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MALTATODAY 10 July 2022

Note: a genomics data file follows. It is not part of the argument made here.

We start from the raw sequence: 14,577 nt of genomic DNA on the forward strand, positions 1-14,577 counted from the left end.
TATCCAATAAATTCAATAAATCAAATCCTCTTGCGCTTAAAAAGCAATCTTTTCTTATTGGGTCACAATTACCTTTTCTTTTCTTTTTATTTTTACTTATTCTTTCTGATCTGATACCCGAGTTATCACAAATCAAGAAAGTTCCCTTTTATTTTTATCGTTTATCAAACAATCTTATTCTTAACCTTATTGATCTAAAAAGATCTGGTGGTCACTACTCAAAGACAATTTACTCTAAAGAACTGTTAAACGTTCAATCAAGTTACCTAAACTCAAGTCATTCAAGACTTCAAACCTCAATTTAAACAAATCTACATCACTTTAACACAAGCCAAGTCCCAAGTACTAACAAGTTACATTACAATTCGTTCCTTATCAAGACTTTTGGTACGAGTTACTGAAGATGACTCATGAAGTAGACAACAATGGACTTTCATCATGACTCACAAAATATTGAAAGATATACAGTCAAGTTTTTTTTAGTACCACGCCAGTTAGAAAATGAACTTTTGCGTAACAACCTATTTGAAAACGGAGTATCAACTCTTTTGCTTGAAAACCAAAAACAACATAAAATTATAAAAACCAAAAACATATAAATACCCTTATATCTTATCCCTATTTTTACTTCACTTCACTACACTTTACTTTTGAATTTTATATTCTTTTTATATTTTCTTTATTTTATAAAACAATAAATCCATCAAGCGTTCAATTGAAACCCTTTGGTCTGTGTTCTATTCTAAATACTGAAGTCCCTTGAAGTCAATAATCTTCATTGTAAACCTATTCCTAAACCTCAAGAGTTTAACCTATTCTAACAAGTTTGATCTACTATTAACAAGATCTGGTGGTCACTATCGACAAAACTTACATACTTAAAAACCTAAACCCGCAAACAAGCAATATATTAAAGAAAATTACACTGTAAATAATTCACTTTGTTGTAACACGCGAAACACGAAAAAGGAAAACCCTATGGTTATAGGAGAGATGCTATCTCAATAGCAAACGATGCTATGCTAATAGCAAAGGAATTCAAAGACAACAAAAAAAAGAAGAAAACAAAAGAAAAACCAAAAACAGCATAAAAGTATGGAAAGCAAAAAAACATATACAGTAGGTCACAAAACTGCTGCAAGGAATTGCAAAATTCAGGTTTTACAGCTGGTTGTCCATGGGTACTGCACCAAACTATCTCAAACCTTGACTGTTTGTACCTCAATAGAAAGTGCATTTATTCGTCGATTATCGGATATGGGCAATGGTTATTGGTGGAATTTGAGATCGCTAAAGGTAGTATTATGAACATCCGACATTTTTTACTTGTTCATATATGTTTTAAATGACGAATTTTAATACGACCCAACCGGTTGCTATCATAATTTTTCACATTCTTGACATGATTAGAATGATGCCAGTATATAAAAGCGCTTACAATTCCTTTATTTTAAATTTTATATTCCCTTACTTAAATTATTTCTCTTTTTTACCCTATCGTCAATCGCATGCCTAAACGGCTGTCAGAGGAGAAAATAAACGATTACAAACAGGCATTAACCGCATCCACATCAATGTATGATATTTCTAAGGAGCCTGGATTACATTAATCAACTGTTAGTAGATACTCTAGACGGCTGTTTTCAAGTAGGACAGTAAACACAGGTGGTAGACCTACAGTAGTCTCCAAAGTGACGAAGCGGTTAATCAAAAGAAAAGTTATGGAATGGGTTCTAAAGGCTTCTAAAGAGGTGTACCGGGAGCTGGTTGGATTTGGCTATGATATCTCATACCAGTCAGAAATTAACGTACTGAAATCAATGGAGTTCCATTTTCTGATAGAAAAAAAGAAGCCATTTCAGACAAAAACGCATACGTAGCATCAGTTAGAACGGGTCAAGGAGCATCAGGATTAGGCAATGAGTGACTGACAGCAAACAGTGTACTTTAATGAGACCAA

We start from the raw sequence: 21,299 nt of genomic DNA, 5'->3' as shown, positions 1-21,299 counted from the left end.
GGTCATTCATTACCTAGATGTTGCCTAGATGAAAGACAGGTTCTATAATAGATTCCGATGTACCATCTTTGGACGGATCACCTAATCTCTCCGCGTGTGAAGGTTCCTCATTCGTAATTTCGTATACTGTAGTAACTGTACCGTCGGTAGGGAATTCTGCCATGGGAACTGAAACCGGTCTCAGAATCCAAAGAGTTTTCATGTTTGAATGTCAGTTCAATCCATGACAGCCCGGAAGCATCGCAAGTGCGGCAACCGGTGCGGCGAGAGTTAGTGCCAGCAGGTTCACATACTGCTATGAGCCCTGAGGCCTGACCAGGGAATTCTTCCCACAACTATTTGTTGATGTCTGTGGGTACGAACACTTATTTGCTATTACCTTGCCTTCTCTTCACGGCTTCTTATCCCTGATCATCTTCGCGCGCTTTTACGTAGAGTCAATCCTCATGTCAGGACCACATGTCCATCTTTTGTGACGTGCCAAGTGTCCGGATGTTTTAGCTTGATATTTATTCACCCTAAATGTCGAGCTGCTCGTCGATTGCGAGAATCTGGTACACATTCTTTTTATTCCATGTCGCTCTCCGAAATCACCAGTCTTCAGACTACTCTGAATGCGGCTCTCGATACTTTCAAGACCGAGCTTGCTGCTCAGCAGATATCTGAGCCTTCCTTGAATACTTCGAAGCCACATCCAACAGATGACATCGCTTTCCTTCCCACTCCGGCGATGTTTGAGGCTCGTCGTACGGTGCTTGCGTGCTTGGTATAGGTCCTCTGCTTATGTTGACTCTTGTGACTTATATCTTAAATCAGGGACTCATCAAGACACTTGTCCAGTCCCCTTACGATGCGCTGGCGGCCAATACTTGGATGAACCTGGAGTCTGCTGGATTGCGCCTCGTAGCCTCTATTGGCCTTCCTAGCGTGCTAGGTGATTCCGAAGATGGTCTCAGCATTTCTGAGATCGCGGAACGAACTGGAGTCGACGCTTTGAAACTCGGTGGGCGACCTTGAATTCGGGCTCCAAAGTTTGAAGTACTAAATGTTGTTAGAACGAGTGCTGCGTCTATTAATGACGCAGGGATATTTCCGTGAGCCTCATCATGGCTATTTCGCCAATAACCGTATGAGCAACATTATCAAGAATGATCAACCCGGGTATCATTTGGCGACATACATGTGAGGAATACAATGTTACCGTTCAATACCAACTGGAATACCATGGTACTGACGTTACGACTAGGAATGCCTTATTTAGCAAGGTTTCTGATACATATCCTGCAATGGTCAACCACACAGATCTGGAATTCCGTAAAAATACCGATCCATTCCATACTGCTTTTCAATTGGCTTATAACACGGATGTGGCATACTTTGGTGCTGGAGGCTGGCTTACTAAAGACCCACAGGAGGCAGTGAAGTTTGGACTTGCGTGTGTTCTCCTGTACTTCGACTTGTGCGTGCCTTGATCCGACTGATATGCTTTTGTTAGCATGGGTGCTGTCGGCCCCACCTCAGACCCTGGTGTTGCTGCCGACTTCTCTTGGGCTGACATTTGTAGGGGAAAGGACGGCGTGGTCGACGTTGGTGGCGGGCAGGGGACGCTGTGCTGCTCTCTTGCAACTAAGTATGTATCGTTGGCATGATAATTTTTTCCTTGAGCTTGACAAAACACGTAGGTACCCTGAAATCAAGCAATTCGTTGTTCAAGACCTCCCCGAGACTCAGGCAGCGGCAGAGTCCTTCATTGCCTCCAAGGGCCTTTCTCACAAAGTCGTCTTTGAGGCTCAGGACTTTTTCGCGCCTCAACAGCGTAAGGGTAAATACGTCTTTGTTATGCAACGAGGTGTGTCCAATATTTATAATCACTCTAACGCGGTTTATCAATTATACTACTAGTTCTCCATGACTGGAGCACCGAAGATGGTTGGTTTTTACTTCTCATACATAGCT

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3 maltatoday | SUNDAY • 10 JULY 2022 MEPs exclude biofuels In their vote on SAF, MEPs barred the use of controversial biofuel feedstocks from Europe's aviation green fuel mandate (ReFuelEU). MEPs effectively doubled down on using synthetic fuels for avia- tion, rather than harmful biofuels made from palm oil by-products and crops. This means that sustainable aviation fuels cannot be linked to the production of food that is derived from deforestation or loss of bi- odiversity, or which otherwise leads to increasing food prices. MEPs in fact opposed extending the definition of sustainable fuels to include palm oil by-products PFADs and intermediate crops. Animal fats, the by-products of the animal slaughter process, will however be included for SAF. Palm oil is very often the chosen substitute for animal fats, and this leads to negative impacts on global land use change and emissions. MEPs showed preference for synthetic fuels over biofuels, but the main synthetic fuel available now is e-kerosene, which is generat- ed by combining green hydrogen (H2) and carbon dioxide (CO2). Synthetic aviation fuels could also be created using renewable electricity and green hydrogen. not after." Government tells MEPs to vote against While the Maltese govern- ment was unable to either convince European transport ministers, or obtain exemp- tions on sustainable aviation fuel for airlines landing at Mal- ta International Airport, within the European Council, earlier this week it advised Maltese MEPs to vote against the Fit For 55 legislative position. All Labour MEPs voted against SAF, while Nationalist MEP David Casa supported the EPP line and voted in favour of SAF despite submissions from the Maltese government that it would raise Air Malta costs and pricing. The government told MEPs that while the original Com- mission proposal from Brussels was to introduce a "gradual blending obligation" on SAF, the European Parliament's proposals was to increase this share significantly. "This substantial increase might prove challenging for member states, such as Malta, which do not produce fuel and thus, rely heavily on imports," permanent representative Marlene Bonnici told MEPs. While Malta supported the Commission proposal, it said MEPs should oppose the in- creased targets proposed by the European Parliament's rappor- teur, because this would raise prices for aviation. "Due to the increase in price of flight tick- ets, citizens will not be able to travel via flight to their intend- ed destination as the cost of air transport starts to become pro- hibitive. This is obviously all the more relevant for a mem- ber state which depends so heavily on the aviation sector for connectivity, tourism and economic development." Malta appears to have been successful in pushing for an exemption from routes of less than 1,200km when departing from an EU airport. Crucially, it allows airlines to exempt them- selves from having to use SAF if a member state authority has not replied to an exemption re- quest within three months. But the EP position has not provid- ed for such a system. Government position Yet while the Permanent Rep- resentation of Malta called on MEPs to vote against the EP's negotiating position on SAF, transport minister Aaron Far- rugia yesterday told Malta- Today it was "positive to see the European Parliament also moving in this direction... fu- ther work on this dossier will be carried out throughout which Malta will continue to push forward its interests, in order to for an agreement to be reached between the co-legis- lators." Farrugia said Malta is a strong supporter of this Fit For 55 proposal. "Shifting to smart and safe low- and zero-emis- sion aviation requires a radical change throughout the whole aviation industry and its sup- ply chain. It is true that SAF is currently more costly than tra- ditional fossil jet fuel. Howev- er, as the technology matures it will become more efficient and less costly for the industry and its customers." Farrugia said passengers of airlines that use SAF will value the emission-reduction bene- fits, and that phasing out fos- sil fuels will save Malta from further costs borne through the Emissions Trading System (ETS) and other fuel taxes. To bridge the price gap be- tween conventional fuel and SAF, Malta is hoping to claim ETS allowances when SAF is used on flights which serve peripheral, insular and island regions. In forthcoming negotiations between Council and MEPs, Malta will adamantly push the line for an EU-wide SAF blending mandate only, to en- sure a level playing field and sufficient access to SAF so as to bring costs down. Farrugia says the Council's agreement has the necessary safeguards for Malta's issues of periph- erality, with its limited con- nectivity options. Whether it can drive home its position in the forthcoming negotiations with the European Parliament is another matter. Renewable electricity and green hydrogen were given the green light from MEPs for inclusion in the SAF mix, with requirements for airports to facilitate recharging and re- fuelling. The European Parliament voted to expand a list of feed- stocks to include recycled carbon fuels produced from waste processing gas and bi- ofuels derived from so-called category three animal fats up until 2034. But the Parliament voted to exclude palm oil by-prod- ucts and food crops, includ- ing palm fatty acid distillates (PFAD), intermediate crops, and palm or soy-derived dis- tillates – feedstocks which MEPs had approved in com- mittee. Sustainable aviation fuel CONTINUED FROM PAGE 1 State energy provider Ene- malta registered new peaks in energy demand for three days in a row, surpassing the highest ever electricity peak load registered, data seen by MaltaToday shows. The record figures refer to the amount of energy dis- tributed through the national electricity network, with de- mand rising on a daily basis, and breaking one consecutive record over the other. On Tuesday, Wednesday and Thursday, the electricity grid load registered exceed- ed the all-time peak grid load registered in 2019. During the same period in 2019 – the year prior to the COVID-19 slowdown – Enemalta had registered a record peak of 522 megawatts. But over the past days, de- spite it still being July, En- emalta recorded 566MW on Tuesday, 577MW on Wednesday and 581MW on Thursday. Consumers are increasingly making use of electrical ap- pliances to keep their homes and businesses cool, but the demand for electricity is also dependent on other factors such as population growth and climate change. Enemalta sources told Mat- aToday the constant, in- creased demand for energy also leads to an increase in cable temperatures, and in current temperatures find no respite to cool down, which also results in faults, particu- larly in underground cables. Enemalta is currently un- dergoing a €90 million spend on network distribution, in a bid to minimise disruptions from the increased pressures on the system. But in various separate and localised incidents, residents in a number of localities have reported power cuts over the last few days. Enemalta is switching con- sumers who experience faults onto alternative sources until the necessary repair works take place. But in cases where the fault is underground, works often require highly skilled personnel and state- of-the-art equipment to carry out excavation works for the repair works, which require testing before switching con- sumers back onto original feeders. Energy records broken in three consecutive days as tempeatures soar